|206 GT Exterior Dimensions|
|Wheelbase||2,280 mm (90 Inches)|
|Length||4,150 mm (163 Inches)|
|Width||1,700 mm (67 Inches)|
|Height||1,115 mm (44 Inches)|
|246 GT and GTS Exterior Dimensions|
|Wheelbase||2,340 mm (92 Inches)|
|Length||4,235 mm (167 Inches)|
|Width||1,700 mm (67 Inches)|
|Height||1,135 mm (45 Inches)|
|308 GT4 Exterior Dimensions|
|Wheelbase||2,550 mm (100 Inches)|
|Length||4,300 mm (169 Inches), 4,488 mm U.S.-spec (177 Inches)|
|Width||1,800 mm (71 Inches)|
|Height||1,180 mm (46.5 Inches)|
The dash is very driver-centric, with a slew of buttons and toggle switches complementing the large, thin-rimmed steering wheel.
Inside, the Dino uses a somewhat simple layout. The dash is very driver-centric, with a slew of buttons and toggle switches complementing the large, thin-rimmed steering wheel. The gauge cluster is an oval shape, and gets a large selection of info-providing readouts to keep tabs on all the vitals, including a large speedometer on the left, and a large tachometer on the right. The long shifter gets a metal gate, and the seats are deep buckets with sizable side bolsters.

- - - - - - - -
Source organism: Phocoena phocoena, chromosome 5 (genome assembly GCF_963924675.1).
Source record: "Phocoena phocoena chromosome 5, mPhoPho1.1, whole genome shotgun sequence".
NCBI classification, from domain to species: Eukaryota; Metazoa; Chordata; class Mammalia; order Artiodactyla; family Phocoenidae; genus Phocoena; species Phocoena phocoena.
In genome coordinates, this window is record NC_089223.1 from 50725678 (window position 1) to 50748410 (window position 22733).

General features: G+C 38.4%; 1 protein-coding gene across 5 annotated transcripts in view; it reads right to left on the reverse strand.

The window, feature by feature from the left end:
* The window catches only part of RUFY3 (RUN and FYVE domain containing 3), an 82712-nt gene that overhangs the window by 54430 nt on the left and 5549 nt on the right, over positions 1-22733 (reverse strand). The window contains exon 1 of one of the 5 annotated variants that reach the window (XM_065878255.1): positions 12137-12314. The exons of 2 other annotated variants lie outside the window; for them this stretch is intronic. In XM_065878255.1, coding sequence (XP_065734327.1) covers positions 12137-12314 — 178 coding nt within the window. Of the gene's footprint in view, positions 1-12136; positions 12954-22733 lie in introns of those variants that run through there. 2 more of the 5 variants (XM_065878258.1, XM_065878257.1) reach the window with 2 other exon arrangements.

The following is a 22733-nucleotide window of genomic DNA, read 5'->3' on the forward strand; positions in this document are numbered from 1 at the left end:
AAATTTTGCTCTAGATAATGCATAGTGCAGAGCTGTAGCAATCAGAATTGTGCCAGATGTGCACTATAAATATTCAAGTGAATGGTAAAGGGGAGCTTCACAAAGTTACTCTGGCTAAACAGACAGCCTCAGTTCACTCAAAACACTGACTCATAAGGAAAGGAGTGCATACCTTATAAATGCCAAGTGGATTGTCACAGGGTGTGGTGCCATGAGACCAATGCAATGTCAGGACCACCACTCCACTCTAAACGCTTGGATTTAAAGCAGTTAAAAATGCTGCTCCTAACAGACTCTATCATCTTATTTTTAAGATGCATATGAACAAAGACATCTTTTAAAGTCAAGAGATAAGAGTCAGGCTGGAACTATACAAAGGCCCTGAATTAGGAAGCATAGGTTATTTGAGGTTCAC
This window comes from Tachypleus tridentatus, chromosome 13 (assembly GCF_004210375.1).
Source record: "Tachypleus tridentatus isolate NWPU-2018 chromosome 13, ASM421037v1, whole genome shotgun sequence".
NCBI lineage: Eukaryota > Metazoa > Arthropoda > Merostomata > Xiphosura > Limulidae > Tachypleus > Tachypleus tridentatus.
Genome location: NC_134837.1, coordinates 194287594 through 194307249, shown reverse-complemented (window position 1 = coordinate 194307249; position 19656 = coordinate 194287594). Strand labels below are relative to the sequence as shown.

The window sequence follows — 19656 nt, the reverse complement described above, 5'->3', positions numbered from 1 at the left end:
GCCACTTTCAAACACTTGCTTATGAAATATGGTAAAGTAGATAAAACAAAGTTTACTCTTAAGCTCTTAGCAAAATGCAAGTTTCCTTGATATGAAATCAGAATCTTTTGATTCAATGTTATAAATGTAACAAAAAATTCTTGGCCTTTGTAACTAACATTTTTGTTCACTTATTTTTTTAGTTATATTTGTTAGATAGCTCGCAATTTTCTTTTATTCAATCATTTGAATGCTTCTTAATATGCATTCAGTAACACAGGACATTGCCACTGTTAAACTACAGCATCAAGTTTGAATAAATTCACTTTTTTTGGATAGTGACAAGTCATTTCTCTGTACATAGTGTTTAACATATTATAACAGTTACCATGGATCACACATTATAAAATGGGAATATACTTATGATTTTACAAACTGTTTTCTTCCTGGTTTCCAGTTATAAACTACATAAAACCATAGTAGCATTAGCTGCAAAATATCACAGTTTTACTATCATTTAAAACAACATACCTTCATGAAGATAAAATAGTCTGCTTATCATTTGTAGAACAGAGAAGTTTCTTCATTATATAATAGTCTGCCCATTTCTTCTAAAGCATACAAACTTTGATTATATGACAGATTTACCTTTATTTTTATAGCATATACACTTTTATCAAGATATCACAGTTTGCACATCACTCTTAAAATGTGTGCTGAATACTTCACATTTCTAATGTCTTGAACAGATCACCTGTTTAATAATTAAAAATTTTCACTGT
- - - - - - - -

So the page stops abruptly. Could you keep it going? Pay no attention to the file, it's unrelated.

The 206 model was limited to left-hand drive due to its short production cycle. Meanwhile, the 246 was offered with optional seats plucked from the 365 GTB/4 Daytona.
The 308 changed up the interior layout with more rectangular shapes, just like the exterior design. It was also significantly more comfortable, offered greater visibility, had a larger trunk for cargo storage, and of course, offered a back seat, making it the preferred pick for actual cruising.
The Dino uses a mid-engine, RWD layout. This was actually considered pretty unorthodox for its time, at least as far as street cars were concerned. While mid-engine cars were commonplace in the world of racing, placing the engine in the middle doesn’t offer much in terms of cabin space, plus it imbues a car with handling characteristics that tend to be unfriendly to novices.
However, with the introduction of the Miura, the cat was let out of the bag.
The Dino came equipped with a V-6, making it cheaper and less likely to get a novice in trouble on the street.